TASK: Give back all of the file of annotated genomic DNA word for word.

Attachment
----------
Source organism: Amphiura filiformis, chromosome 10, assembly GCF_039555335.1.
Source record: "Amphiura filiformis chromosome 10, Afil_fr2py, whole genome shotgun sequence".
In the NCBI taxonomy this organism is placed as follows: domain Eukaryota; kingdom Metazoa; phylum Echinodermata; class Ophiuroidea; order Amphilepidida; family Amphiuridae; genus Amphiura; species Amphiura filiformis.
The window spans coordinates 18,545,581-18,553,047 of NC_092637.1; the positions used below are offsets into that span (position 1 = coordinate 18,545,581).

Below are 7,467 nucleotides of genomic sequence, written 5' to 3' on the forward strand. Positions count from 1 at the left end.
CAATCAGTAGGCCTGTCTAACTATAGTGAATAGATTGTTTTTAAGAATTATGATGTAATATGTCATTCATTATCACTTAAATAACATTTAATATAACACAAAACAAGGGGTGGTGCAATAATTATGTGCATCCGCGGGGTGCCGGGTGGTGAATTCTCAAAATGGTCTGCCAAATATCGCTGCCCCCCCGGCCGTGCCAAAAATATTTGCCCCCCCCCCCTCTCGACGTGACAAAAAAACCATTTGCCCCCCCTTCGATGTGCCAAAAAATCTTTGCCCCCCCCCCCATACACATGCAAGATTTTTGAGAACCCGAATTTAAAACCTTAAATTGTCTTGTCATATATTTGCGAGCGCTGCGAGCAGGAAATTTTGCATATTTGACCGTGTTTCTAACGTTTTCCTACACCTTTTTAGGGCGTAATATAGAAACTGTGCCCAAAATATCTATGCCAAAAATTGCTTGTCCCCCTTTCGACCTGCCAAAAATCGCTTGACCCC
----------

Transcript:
Source organism: Amphiura filiformis, chromosome 10, assembly GCF_039555335.1.
Source record: "Amphiura filiformis chromosome 10, Afil_fr2py, whole genome shotgun sequence".
In the NCBI taxonomy this organism is placed as follows: domain Eukaryota; kingdom Metazoa; phylum Echinodermata; class Ophiuroidea; order Amphilepidida; family Amphiuridae; genus Amphiura; species Amphiura filiformis.
The window spans coordinates 18,545,581-18,553,047 of NC_092637.1; the positions used below are offsets into that span (position 1 = coordinate 18,545,581).

Below are 7,467 nucleotides of genomic sequence, written 5' to 3' on the forward strand. Positions count from 1 at the left end.
CAATCAGTAGGCCTGTCTAACTATAGTGAATAGATTGTTTTTAAGAATTATGATGTAATATGTCATTCATTATCACTTAAATAACATTTAATATAACACAAAACAAGGGGTGGTGCAATAATTATGTGCATCCGCGGGGTGCCGGGTGGTGAATTCTCAAAATGGTCTGCCAAATATCGCTGCCCCCCCGGCCGTGCCAAAAATATTTGCCCCCCCCCCCTCTCGACGTGACAAAAAAACCATTTGCCCCCCCTTCGATGTGCCAAAAAATCTTTGCCCCCCCCCCCATACACATGCAAGATTTTTGAGAACCCGAATTTAAAACCTTAAATTGTCTTGTCATATATTTGCGAGCGCTGCGAGCAGGAAATTTTGCATATTTGACCGTGTTTCTAACGTTTTCCTACACCTTTTTAGGGCGTAATATAGAAACTGTGCCCAAAATATCTATGCCAAAAATTGCTTGTCCCCCTTTCGACCTGCCAAAAATCGCTTGACCCC